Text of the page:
The government has announced a ban on electricity retailers using promotions to lure back customers who’ve changed companies. Flick Electric’s Nikki Cockburn explains why this is a victory for consumers and competition.
Progress on the Electricity Price Review (EPR) might be slow – especially when it comes to putting recommendations into action – but yesterday things kicked up a notch. The Electricity Authority (EA) announced it’s imposing a rule that will mean power companies have to wait 180 days before they can contact customers who’ve jumped ship to a new retailer and dangle cheeky offers in front of them in the hopes they’ll tempt them back.
Known in the industry as winbacks, these special offers include things like fridges, cash, lower power prices, and even dirty old prompt payment discounts that are never offered to loyal, bill-paying customers – only those who decide to walk (and walk they should!)
These tactics might look good on the surface, especially for those who are proactive and engaged when it comes to switching retailers and finding the best deal. But in reality, winbacks have only helped to add to the problem of a two-tier market that advantages those who frequently switch retailers at the expense of those who don’t.
That’s because the research shows that while consumers who change retailers are rewarded by winbacks, benefitting from things like lower power prices and sparkly new electronic goods. But loyal customers who stay with the same retailer pay the price with higher charges that prop up the winbacks model. As outlined in the Government’s EPR response: “the average gap between the cheapest retailer’s price and the incumbent retailer’s price has risen about 50% since 2002.” While one tier benefits, the other tier suffers – and that’s plain unfair.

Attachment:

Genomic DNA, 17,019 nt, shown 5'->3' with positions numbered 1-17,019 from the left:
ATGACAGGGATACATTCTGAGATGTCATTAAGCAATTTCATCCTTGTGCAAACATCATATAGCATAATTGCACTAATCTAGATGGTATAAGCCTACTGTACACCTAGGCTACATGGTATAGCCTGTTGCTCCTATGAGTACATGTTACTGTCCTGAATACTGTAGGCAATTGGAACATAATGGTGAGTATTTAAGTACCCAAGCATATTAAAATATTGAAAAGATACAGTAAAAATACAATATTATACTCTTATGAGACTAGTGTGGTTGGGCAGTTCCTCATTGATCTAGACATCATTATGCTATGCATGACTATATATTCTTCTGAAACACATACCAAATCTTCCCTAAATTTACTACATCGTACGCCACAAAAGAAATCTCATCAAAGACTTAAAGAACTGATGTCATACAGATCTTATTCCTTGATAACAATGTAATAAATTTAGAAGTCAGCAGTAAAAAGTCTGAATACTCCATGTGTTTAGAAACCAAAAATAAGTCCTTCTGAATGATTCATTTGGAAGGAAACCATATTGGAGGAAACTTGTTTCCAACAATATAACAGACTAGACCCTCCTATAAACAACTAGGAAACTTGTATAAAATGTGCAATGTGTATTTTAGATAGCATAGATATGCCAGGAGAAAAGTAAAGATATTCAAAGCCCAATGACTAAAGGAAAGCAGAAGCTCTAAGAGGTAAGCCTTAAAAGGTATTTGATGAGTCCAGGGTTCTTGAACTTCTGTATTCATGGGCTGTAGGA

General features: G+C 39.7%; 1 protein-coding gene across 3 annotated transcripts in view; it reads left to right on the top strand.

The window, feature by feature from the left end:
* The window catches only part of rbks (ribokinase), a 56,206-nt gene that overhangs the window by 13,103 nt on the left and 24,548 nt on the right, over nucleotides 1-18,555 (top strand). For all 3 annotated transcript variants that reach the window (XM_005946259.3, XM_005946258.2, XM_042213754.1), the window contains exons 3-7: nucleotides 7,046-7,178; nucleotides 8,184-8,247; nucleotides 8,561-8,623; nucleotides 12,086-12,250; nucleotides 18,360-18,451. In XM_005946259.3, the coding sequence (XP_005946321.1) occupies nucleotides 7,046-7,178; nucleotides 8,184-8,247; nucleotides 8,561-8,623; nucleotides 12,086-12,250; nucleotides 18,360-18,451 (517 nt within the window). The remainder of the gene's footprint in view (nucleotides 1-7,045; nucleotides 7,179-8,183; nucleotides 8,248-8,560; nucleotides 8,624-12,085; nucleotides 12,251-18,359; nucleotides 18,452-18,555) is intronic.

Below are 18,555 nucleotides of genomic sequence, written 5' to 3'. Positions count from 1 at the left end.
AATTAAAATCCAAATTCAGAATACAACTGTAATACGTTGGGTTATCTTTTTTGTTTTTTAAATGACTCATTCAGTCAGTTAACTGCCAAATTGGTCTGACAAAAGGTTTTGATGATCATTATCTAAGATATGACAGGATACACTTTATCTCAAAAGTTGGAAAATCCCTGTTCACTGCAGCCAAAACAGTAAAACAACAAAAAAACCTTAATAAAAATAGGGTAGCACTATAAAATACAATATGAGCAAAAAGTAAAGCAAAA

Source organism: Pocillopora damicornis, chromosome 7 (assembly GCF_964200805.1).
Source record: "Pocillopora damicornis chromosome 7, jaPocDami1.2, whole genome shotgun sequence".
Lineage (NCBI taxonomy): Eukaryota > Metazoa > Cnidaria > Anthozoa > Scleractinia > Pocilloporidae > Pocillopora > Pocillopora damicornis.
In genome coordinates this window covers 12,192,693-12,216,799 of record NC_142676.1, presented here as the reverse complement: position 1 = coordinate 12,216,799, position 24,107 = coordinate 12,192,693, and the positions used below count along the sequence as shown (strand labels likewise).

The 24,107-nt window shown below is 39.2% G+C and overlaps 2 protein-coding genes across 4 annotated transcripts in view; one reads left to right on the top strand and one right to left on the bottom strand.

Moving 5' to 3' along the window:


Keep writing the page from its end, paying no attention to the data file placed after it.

The EA’s ban means that retailers can’t offer customers winbacks for a period of 180 days after a customer has switched to another retailer. Hopefully, they’ll instead be more encouraged to offer their customers the best deals right off the bat and maybe even reward loyalty.
And, for smaller, independent companies (like us!), the new ban will mean they have the time and opportunity to prove themselves to new customers on their own merits, without the bigger retailers cutting in. It’s good for competition and good for customers.
The new ban comes into play on 31 March and we’re hopeful that it signals the start of some bigger, crucial industry and market changes that will have positive, ongoing effects for Kiwis. In three years the EA will review the changes to see if they’ve worked.
It’s a win for consumers that will hopefully result in all power customers being treated fairly, rather than just those who shop around. And at Flick we’ve long campaigned for an end to winbacks and applaud the EA for taking strong action to make the market fairer for consumers.
This content was created in paid partnership with Flick Electric. Learn more about our partnerships here.
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